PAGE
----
Working with PMR workspaces

Section author: David Nickerson

All models in the Physiome Model Repository exist in workspaces, which are Mercurial repositories that can be used to store any kind of file. Mercurial is a distributed version control system (DVCS).

In order to create your own workspaces, you will first need to create a repository account by registering at models.physiomeproject.org. Near the top right of the repository page there will be links labelled Log in and Register. Click on the register link, and follow the instructions.

Workspaces in the Physiome Model Repository are permanent once they are created. There is a teaching instance of the model repository which may be used for experimenting with PMR without worrying about creating permanent workspaces that might have errors in them. Users accounts from the main PMR instance will be copied to the teaching instance each time it is recreated, but users may register for an account just on the teaching instance if they prefer. Such accounts will need to be recreated each time the teaching instance is recreated.

Note

The teaching instance of the repository is a mirror of the main repository site found at http://models.physiomeproject.org/, running the latest development version of the PMR2 software.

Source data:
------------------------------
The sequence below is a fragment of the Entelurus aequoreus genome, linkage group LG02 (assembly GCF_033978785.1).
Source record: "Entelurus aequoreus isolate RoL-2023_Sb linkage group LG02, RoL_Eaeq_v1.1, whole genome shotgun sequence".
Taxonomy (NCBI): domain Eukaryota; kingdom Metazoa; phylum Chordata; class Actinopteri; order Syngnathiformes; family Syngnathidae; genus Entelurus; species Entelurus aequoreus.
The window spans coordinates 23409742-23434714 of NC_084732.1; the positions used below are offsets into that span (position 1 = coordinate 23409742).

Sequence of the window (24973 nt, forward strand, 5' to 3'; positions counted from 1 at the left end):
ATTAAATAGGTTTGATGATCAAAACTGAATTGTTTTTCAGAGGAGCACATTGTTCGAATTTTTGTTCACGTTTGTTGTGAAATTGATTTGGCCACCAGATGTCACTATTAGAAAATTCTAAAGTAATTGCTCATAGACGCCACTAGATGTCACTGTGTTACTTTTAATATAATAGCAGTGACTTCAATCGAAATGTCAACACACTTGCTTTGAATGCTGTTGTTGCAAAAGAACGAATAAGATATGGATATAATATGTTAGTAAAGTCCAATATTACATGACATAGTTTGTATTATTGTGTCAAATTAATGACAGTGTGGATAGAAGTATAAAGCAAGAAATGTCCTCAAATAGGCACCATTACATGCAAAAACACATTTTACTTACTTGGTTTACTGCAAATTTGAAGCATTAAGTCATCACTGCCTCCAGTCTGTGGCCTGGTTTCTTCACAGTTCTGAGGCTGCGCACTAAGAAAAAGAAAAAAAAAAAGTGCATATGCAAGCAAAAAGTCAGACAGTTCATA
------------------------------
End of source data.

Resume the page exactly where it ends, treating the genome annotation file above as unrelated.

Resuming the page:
Any changes you make to the contents of the teaching instance are not permanent, and will be overwritten with the contents of the main repository whenever the teaching instance is upgraded to a new PMR2 release. For this reason, you can feel free to experiment and make mistakes when pushing to the teaching instance. Please subscribe to the cellml-discussion mailing list to receive notifications of when the teaching instance will be refreshed.

See the section Migrating content to the main repository for instructions on how to migrate any content from the teaching instance to the main (permanent) Physiome Model Repository.

Creating a new workspace

Once a user is logged into an instance of PMR, they will be presented with a My Workspaces link in the top toolbar, as shown below: